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traffic comments edit

We haven’t done a Traffic Asshole in a while, so I figured it’d be a good time.

Jenn and I took a trip up to the Empress Palace last week to do some wedding preparations. Traffic was pretty heavy and Jenn was driving, so I hung out with the camera on the lookout for traffic assholes (as is my wont).

It really didn’t take long.

Check this guy out:

This is why motorcyclists get

How many thousands of motorcycle deaths do you hear about each year? Normally I feel bad, thinking that cars should pay more mind to the other lesser-wheeled vehicle companions.

Not so with this guy. This right here is why motorcyclists get killed. It has nothing to do with a car’s ability to see you and everything to do with obeying the fucking traffic laws. Look, stud, you are a vehicle on the road just like the rest of us. You have to ride in the lane, just like the rest of us. If traffic is at a standstill or is moving slowly, you’re fucked just like the rest of us. You don’t get to skinny between cars regardless of your size. You, too, must sit and cook in the heat.

If someone had knocked this guy down, I wouldn’t have stopped. In fact, I’d have laughed. It sounds hard, but you get what you deserve. Obey the law, dumbass, and maybe you’ll live to ride your motorcycle tomorrow.

personal comments edit

Programming Is Hard is a site for sharing common code snippets and links. Sort of like Flickr for code.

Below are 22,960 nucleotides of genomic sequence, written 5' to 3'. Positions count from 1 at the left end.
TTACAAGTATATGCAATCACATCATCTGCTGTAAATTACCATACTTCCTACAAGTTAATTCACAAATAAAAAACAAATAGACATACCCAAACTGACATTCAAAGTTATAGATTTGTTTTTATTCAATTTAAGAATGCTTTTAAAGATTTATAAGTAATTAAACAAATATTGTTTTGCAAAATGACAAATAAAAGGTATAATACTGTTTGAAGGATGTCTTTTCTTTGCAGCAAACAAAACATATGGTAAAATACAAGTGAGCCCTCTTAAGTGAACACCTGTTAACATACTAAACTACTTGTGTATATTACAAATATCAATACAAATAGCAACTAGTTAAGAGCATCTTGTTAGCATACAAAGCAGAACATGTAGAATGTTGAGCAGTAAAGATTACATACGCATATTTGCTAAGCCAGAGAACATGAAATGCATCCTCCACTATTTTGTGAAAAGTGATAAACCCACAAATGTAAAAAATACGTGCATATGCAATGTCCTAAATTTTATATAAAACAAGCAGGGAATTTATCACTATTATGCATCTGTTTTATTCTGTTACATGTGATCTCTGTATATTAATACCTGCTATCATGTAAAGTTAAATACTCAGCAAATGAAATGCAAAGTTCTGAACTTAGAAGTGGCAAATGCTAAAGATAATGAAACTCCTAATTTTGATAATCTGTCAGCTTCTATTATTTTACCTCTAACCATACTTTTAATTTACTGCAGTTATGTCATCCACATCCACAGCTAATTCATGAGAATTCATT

Is this really a time saver, or is it a bad idea? I mean, sure, grabbing some common functionality from somewhere might get you going a little quicker, but remember Scott’s Rule of Programming #0x3eA

  • “Just because code is on the Internet doesn’t mean you should cut and paste it into your production system.” It occurs to me that something like this is asking for all nature of trouble. You know that the entry-level developer sitting two cubes down from you just grabbed some code off this thing and pasted it, entirely unchecked, into a block of code that barely compiles.

On the other hand, folks have experimented with putting incorrect data into Wikipedia and found the incorrect data doesn’t stay there very long before someone corrects it. Will that same level of policing go on with these code snippets?

I think maybe there should be some nature of moderation - like you submit a snippet and then it has to be reviewed before going on the site. Or maybe that’s asking too much, and a free-for-all really is the way to go, with the implicit “buyer beware” disclaimer.